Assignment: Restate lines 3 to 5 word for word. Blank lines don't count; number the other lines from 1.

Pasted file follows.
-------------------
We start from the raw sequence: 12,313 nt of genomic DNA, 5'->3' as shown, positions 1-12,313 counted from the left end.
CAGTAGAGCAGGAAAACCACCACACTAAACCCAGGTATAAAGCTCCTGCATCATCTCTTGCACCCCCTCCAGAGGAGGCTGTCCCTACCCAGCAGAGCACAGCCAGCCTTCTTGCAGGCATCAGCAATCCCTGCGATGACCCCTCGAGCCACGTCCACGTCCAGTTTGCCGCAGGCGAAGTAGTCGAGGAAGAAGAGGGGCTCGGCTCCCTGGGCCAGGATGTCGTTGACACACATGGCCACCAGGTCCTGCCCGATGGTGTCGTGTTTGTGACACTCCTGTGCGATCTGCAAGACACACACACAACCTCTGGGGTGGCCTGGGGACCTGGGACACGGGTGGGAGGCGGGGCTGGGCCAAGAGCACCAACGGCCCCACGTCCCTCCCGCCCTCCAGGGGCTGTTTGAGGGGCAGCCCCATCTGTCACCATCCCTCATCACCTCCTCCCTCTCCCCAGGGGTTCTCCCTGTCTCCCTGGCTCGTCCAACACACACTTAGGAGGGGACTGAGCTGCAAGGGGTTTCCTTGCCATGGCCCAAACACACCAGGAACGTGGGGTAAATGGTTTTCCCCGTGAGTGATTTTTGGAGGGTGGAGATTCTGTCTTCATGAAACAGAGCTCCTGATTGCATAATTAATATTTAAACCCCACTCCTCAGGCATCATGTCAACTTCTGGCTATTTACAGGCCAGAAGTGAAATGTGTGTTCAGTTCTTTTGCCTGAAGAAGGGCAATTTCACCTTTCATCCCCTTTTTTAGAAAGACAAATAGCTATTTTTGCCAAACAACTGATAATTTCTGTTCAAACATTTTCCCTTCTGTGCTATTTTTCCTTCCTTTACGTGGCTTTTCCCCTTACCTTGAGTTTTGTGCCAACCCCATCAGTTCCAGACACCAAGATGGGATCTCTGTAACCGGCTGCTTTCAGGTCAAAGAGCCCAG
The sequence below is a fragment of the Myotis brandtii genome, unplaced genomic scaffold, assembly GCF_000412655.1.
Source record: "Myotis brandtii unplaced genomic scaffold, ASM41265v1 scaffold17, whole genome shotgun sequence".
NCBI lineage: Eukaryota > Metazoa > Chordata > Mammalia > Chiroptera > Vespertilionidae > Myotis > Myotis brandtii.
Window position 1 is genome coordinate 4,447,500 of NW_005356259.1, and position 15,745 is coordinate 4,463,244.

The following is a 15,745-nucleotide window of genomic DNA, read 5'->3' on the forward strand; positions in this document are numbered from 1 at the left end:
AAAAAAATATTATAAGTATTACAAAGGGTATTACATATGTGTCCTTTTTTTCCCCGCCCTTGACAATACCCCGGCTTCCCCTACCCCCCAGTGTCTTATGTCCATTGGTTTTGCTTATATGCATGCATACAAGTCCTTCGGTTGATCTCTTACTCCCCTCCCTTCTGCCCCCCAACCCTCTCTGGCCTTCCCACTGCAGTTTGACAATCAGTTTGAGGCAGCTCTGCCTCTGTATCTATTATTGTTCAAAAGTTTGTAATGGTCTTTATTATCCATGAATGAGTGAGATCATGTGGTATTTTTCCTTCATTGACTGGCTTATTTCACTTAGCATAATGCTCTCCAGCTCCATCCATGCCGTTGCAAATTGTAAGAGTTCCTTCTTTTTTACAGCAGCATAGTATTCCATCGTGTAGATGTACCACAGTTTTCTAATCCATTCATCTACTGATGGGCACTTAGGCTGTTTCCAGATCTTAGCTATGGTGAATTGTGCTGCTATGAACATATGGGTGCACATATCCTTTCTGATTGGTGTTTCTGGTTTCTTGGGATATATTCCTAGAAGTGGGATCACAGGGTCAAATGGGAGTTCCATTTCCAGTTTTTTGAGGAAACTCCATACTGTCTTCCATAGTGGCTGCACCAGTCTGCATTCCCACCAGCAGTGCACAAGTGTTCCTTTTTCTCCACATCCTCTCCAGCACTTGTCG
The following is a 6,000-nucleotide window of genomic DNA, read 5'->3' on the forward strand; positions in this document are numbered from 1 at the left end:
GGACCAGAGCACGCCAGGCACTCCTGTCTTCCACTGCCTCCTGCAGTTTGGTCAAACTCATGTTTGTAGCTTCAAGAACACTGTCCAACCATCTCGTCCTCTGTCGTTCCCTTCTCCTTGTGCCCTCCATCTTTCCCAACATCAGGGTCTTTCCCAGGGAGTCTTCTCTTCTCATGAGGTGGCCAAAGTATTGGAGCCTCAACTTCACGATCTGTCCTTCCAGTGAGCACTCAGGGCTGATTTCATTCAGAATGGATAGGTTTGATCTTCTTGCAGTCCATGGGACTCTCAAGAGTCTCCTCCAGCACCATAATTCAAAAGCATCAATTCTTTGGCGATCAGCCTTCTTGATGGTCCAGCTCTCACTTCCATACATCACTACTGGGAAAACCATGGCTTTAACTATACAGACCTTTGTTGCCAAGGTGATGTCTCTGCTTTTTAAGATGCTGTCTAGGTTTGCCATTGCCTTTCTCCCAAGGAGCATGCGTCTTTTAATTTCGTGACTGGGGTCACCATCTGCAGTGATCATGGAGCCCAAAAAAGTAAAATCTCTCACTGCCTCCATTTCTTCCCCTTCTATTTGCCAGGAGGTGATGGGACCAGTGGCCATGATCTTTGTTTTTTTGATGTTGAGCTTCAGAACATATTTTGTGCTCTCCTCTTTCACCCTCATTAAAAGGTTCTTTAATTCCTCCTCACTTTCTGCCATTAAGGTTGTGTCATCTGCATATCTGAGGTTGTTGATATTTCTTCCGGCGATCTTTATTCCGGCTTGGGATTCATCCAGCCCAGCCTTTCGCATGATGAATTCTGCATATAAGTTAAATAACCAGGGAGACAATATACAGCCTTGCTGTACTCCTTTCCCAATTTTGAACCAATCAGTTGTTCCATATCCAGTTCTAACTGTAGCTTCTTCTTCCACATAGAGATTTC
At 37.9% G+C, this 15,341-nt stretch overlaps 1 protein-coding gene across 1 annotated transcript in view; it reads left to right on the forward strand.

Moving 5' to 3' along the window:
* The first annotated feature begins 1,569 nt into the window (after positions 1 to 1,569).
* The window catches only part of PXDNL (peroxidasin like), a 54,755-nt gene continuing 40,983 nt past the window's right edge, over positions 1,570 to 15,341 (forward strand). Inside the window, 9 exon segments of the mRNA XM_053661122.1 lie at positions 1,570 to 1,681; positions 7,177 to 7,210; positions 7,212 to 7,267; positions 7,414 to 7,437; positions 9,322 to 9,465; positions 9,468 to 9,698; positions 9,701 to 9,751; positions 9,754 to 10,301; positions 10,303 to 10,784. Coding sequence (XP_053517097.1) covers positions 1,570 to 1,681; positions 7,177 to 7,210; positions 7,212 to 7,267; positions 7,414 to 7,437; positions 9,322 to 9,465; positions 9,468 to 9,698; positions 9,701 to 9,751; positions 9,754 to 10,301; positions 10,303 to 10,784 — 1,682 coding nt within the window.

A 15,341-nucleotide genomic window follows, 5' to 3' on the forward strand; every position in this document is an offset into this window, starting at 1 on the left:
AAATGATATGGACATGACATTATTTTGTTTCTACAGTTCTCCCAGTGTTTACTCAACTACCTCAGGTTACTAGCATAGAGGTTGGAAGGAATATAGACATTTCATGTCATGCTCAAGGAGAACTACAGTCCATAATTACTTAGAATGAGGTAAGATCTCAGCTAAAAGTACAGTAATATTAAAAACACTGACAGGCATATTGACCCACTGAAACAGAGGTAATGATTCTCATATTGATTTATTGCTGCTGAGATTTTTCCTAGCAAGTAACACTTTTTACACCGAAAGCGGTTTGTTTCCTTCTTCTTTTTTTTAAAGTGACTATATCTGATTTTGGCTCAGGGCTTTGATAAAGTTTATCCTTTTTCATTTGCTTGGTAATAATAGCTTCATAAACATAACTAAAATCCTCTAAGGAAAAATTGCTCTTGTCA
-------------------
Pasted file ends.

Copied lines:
The sequence below is a fragment of the Myotis brandtii genome, unplaced genomic scaffold, assembly GCF_000412655.1.
Source record: "Myotis brandtii unplaced genomic scaffold, ASM41265v1 scaffold17, whole genome shotgun sequence".
NCBI lineage: Eukaryota > Metazoa > Chordata > Mammalia > Chiroptera > Vespertilionidae > Myotis > Myotis brandtii.